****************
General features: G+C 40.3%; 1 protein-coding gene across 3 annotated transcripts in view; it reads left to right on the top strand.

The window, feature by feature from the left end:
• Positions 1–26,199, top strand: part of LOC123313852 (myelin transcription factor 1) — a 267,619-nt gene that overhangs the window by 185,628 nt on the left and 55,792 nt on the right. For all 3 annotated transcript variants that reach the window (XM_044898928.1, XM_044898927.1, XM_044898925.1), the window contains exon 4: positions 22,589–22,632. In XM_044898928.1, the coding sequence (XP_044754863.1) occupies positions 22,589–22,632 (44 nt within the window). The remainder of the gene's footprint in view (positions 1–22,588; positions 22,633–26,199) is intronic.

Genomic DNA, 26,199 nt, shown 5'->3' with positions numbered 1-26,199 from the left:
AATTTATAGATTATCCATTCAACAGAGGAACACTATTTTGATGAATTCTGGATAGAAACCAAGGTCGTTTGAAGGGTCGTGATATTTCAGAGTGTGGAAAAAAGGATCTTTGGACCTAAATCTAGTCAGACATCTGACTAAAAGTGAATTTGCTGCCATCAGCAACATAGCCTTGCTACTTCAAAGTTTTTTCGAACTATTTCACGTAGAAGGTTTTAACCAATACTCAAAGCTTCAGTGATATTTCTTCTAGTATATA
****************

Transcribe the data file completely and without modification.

General features: G+C 40.3%; 1 protein-coding gene across 3 annotated transcripts in view; it reads left to right on the top strand.

The window, feature by feature from the left end:
• Positions 1–26,199, top strand: part of LOC123313852 (myelin transcription factor 1) — a 267,619-nt gene that overhangs the window by 185,628 nt on the left and 55,792 nt on the right. For all 3 annotated transcript variants that reach the window (XM_044898928.1, XM_044898927.1, XM_044898925.1), the window contains exon 4: positions 22,589–22,632. In XM_044898928.1, the coding sequence (XP_044754863.1) occupies positions 22,589–22,632 (44 nt within the window). The remainder of the gene's footprint in view (positions 1–22,588; positions 22,633–26,199) is intronic.

Genomic DNA, 26,199 nt, shown 5'->3' with positions numbered 1-26,199 from the left:
AATTTATAGATTATCCATTCAACAGAGGAACACTATTTTGATGAATTCTGGATAGAAACCAAGGTCGTTTGAAGGGTCGTGATATTTCAGAGTGTGGAAAAAAGGATCTTTGGACCTAAATCTAGTCAGACATCTGACTAAAAGTGAATTTGCTGCCATCAGCAACATAGCCTTGCTACTTCAAAGTTTTTTCGAACTATTTCACGTAGAAGGTTTTAACCAATACTCAAAGCTTCAGTGATATTTCTTCTAGTATATA